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Investigation is now under way in a large multicenter trial to determine if the newly approved oral contraceptive (OC) Yasmin is effective in treatment of premenstrual symptoms.
The clinical study of the drug, manufactured by Berlex Laboratories of Montville, NJ, seeks to confirm findings of a smaller-scale study that indicates the OC may be effective in easing the symptoms of premenstrual syndrome (PMS) and premenstrual dysphoric disorder (PMDD).1
Yasmin, a monophasic oral contraceptive, contains 0.03 mg of ethinyl estradiol and 3 mg of drospirenone, a new progestin. The Food and Drug Administration (FDA) approved it in May 2001 for contraceptive use. (See the July 2001 issue of Contraceptive Technology Update, p. 73, for news of the regulatory approval, and Contraceptive Technology Reports, inserted in the September 2001 issue, for a clinical review of the drug.)
The FDA approved in July 2000 the selective serotonin reuptake inhibitor (SSRI) Sarafem (fluoxetine hydrochloride, marketed by Eli Lilly of Indianapolis) as the first prescription medication indicated for the treatment of PMDD. The drug also is marketed as Prozac, which has been in use for several years under approved indications for depression, obsessive-compulsive disorder, and bulimia.
While several studies have found that premenstrual symptoms are less severe among OC users than among other women, no OC currently carries an approved indication for relief of premenstrual symptoms.2
When premenstrual symptoms are severe enough to disrupt usual functioning and impact work and family, treatment is appropriate and will help the majority of those who suffer, reflects Ellen Freeman, PhD, research professor in the obstetrics and gynecology department in the University of Pennsylvania School of Medicine and co-director of the university’s Division of Human Behavior and Reproduction. Freeman served as lead author of the small-scale Yasmin study. At this point in time, the SSRIs have produced the most evidence of efficacy, Freeman observes.
"Yasmin is a promising treatment for PMS which offers a different class of medication and provides contraception as well," says Freeman.
The small-scale double-blind study enrolled 82 women, ages 18-40, to evaluate the efficacy of Yasmin in the treatment of PMDD. Qualified volunteers with PMDD were randomized and treated with Yasmin or a placebo.
Study participants recorded their PMDD symptoms each day for a three-month period, using the Calendar of Premenstrual Experiences (COPE), a prospective inventory statistical tool designed by researchers at the Department of Reproductive Medicine at the University of California, San Diego, now standardized for use in PMS/PMDD studies. Overall, the Yasmin users showed greater reduction in the severity of symptoms than the placebo group for all symptoms rated on the COPE scale. The researchers noted statistically significant improvement with the contraceptive in symptoms such as acne, increased appetite, and food cravings. In addition, Yasmin was well tolerated, and reports of adverse events were typical of those associated with oral contraceptive use.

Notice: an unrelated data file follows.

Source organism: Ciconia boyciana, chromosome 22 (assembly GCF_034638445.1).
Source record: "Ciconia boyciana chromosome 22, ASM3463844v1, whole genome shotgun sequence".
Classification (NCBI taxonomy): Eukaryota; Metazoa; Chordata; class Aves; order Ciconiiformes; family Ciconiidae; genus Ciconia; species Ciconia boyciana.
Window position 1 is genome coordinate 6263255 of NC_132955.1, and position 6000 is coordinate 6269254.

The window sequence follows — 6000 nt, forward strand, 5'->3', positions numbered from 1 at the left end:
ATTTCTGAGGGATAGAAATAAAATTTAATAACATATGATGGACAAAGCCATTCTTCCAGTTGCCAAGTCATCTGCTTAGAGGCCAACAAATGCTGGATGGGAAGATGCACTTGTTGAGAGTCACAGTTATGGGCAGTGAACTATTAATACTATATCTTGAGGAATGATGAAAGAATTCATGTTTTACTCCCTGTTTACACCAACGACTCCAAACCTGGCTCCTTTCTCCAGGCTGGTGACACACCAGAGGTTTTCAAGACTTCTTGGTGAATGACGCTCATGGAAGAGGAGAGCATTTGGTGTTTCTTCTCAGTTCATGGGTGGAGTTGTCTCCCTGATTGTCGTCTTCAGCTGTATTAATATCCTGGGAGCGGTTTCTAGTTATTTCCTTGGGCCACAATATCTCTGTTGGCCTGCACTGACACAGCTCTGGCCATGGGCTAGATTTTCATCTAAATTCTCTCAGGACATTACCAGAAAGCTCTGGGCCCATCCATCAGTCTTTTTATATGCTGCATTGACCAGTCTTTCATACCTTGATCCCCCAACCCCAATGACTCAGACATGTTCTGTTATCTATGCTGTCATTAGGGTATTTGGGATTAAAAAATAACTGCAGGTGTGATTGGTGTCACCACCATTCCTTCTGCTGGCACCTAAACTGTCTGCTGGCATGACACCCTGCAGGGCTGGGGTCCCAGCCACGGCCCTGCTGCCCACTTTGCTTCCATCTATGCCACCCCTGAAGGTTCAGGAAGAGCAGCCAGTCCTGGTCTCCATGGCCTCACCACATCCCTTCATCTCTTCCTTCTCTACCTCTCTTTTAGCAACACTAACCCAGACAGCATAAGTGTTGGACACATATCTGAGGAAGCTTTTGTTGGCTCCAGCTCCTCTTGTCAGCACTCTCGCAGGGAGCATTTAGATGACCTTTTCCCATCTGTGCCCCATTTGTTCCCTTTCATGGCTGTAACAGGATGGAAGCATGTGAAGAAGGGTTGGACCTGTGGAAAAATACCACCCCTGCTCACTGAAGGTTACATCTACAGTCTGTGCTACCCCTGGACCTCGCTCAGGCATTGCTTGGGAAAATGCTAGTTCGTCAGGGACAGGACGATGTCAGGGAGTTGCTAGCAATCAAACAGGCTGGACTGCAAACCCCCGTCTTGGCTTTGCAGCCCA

"All PMS symptoms assessed — both mood and physical — decreased more on the OC than on the placebo," states Freeman. "These were consistent results, although most differences were not statistically significant in a relatively small sample."
The multicenter trial now in progress is designed to confirm or refute these results, she notes.
To qualify as PMS, symptoms must appear during the woman’s luteal phase and decrease greatly or disappear with the onset of menstruation or shortly thereafter. Common PMS symptoms include, among others, abdominal bloating, irritability, mood swings, headache, weight gain, fatigue, food cravings, tension, and breast swelling.
For a PMDD diagnosis, the patient must have:
• five or more of the following symptoms during most menstrual cycles in the past year: irritability, tension, depressed mood, mood swings, decreased interest in usual activities, difficulty concentrating, lethargy, marked change in appetite, insomnia or hypersomnia, sense of being overwhelmed, and physical symptoms such as breast tenderness and bloating. One or more of these symptoms must be depressed mood, tension, mood swings, or irritability.
• a disturbance that significantly interferes with social or occupational functioning;
• symptoms that are not an exacerbation of another disorder, such as major depressive disorder.3 (The April 2001 issue of CTU, p. 37, carries a complete overview of PMS, PMDD, and treatments.)
Studies showing that combination oral contraceptive pills have benefits beyond safe and effective contraception are powerful motivators for successful use, says Steven Sondheimer, MD, professor of obstetrics and gynecology at the University of Pennsylvania Medical Center and co-director of its Premenstrual Syndrome Treatment Program. "Yasmin is effective and safe contraception, and if it does not increase weight and helps premenstrual symptoms such as bloating, mood changes, and difficulty concentrating, many women will be grateful for these additional and important benefits," he notes.